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09 Aug 2021

How grassroots sports won the Olympics

Some of the most underfunded athletes triumphed for Team GB; how did they beat the odds and what does it mean for the future?

The Olympics invariably provides us with new heroes. From Steve Redgrave to Bradley Wiggins and Rebecca Adlington, every four years someone appears on our screens and wins our hearts. And at Tokyo 2020, just when we have needed a bit of cheering up, another group of young athletes has once again delivered.

How we relished watching Emily Campbell, 27, hair dyed red white and blue, hoisting more than three times her own bodyweight to become Britain’s first medal-winning female weightlifter. There was Kye Whyte, the Prince of Peckham, hurtling at warp speed around the BMX course on a bicycle that appeared far too small. Or how about Charlotte Worthington, lifting the nation off the sofa as she became the first woman ever to land a 360-degree backflip in competition to take the BMX freestyle gold.

The list goes on. Bethany Shriever, 22, winning the women’s BMX race despite a list of injuries that read like a medical encyclopedia. Holly Bradshaw finally getting her hands on a pole vaulting medal after years of ‘nearlies’. Or Keely Hodgkinson, 19, who came from nowhere to grab the women’s 1500m silver medal, breaking Kelly Holmes’s record. Not to forget skateboarder Sky Brown, Team GB’s youngest Olympian at 13.

Yet, even as they take their places in the long line of homegrown heroes, there is something different about these champions.

After the wretched embarrassment of Atlanta 1996, those in charge of British sport were persuaded to change their approach. The old system of enthusiastic amateurism was deemed archaic. Investment was galvanised; National Lottery funding was brought in, sport was professionalised. By London 2012, in rowing, cycling, sailing and athletics, Britain had become a powerhouse. Talent was nurtured through the careful application of cash.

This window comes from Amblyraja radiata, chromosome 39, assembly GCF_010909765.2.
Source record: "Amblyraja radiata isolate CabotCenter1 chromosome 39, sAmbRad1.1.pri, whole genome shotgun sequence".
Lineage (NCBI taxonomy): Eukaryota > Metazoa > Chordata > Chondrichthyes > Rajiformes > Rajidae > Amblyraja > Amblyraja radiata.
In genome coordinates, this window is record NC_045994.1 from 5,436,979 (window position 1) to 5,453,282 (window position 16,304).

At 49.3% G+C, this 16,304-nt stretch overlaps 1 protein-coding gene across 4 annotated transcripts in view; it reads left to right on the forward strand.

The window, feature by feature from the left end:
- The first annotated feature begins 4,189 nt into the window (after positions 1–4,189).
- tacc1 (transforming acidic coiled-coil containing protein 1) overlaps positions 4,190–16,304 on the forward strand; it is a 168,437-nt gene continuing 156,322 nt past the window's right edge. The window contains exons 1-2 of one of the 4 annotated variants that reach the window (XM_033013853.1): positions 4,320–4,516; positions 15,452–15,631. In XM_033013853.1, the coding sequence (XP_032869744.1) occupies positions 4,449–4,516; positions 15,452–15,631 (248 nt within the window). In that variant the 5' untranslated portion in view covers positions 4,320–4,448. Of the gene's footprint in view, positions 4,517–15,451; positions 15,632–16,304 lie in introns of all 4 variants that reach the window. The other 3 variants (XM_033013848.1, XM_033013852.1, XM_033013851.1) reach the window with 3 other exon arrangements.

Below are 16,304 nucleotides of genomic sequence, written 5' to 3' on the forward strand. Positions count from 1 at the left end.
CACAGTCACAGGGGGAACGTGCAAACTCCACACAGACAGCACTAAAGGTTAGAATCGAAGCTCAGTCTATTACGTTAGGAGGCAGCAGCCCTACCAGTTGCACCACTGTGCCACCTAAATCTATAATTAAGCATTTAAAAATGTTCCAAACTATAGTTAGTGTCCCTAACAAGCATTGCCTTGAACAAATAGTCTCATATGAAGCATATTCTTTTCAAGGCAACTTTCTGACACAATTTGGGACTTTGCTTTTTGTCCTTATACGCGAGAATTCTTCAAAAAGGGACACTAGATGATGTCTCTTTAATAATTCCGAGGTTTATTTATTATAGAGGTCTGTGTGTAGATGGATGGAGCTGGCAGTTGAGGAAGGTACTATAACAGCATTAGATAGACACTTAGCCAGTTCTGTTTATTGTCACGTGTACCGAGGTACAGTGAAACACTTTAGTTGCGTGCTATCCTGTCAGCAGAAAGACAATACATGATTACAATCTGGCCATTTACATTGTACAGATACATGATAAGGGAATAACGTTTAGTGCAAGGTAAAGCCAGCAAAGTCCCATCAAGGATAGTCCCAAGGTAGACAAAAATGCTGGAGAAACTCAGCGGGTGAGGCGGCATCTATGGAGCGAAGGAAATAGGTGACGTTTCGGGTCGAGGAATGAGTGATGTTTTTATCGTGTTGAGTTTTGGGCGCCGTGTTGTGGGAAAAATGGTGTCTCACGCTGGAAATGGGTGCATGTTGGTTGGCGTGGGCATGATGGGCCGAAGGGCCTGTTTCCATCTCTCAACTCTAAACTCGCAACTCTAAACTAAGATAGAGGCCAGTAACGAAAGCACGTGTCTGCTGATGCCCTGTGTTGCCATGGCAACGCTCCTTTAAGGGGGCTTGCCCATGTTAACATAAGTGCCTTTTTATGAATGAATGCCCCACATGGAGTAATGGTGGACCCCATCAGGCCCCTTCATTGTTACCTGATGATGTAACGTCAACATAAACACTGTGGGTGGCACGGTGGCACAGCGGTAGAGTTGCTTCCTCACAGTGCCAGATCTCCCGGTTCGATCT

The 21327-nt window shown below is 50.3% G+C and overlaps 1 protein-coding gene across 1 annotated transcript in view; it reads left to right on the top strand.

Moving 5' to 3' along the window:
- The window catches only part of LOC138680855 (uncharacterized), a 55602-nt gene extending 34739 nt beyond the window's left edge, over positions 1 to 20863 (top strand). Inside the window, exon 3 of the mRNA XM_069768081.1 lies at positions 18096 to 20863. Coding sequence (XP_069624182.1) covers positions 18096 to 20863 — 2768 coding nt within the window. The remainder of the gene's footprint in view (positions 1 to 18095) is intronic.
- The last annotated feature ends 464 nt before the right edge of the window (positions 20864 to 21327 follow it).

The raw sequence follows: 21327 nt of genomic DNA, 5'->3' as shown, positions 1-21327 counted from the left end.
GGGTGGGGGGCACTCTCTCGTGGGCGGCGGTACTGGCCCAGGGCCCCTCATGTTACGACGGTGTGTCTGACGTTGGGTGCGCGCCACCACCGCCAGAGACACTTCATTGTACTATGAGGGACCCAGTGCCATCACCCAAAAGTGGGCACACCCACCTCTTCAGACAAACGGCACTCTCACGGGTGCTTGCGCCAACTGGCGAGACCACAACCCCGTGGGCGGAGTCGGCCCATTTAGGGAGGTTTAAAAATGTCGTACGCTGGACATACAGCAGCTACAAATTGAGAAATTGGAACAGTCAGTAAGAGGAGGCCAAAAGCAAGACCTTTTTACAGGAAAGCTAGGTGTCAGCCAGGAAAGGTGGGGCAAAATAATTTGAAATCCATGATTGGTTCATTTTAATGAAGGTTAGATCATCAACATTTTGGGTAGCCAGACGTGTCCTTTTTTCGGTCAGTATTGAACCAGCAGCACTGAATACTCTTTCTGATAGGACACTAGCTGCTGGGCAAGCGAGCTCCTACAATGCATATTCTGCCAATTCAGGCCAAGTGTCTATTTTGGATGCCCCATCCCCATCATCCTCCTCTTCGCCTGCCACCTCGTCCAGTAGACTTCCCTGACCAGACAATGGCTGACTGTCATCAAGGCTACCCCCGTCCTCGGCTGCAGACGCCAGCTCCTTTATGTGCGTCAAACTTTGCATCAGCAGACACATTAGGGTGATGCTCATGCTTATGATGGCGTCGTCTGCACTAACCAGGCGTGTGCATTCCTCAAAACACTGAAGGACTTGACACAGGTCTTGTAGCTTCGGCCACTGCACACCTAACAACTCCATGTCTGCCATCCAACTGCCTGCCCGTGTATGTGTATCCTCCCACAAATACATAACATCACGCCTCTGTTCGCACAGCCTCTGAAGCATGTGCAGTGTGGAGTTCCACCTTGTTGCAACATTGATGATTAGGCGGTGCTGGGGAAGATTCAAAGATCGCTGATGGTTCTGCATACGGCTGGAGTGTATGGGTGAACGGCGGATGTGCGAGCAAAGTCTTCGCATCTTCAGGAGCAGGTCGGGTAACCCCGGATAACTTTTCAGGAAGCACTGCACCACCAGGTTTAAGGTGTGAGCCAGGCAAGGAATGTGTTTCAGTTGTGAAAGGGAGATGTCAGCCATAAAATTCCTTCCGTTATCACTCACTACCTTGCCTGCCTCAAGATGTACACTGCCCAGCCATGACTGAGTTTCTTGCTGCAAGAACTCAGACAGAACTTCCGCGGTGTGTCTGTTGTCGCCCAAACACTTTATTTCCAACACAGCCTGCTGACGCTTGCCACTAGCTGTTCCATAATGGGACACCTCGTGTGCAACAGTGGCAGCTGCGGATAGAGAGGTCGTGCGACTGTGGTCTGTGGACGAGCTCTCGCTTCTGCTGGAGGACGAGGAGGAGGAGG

In Tokyo, the wheels on the British sporting juggernaut appear to have come off. Take the rowers, the recipients of the largest chunk of central funding – £24.6m in the run up to Tokyo and earmarked for another £22m ahead of Paris 2024 – and based in their gleaming purpose-built headquarters on the banks of the Thames, but who failed to deliver a gold medal for the first time since Moscow 1980.

But while the rowers ‘caught crabs’, athletes false started and the cyclists crashed out, those who actually won medals have come, in many instances, from outside the system; young grafters who beat their own path to glory.

This has been the Olympics of playground scrappers, grassroots talent that made it despite – rather than thanks to – our hugely endowed sporting establishment.

Campbell only took up weightlifting five years ago. Pursuing a sport not deemed worthy of central funding, she did it herself, backed by her neighbours in Bulwell, Nottingham. “The community has got behind me 110 per cent,” she said after winning silver. “Every time I go to the market they give me free fruit and veg; the cobblers sort out my boots and raise money for me… I couldn’t have done it without them.”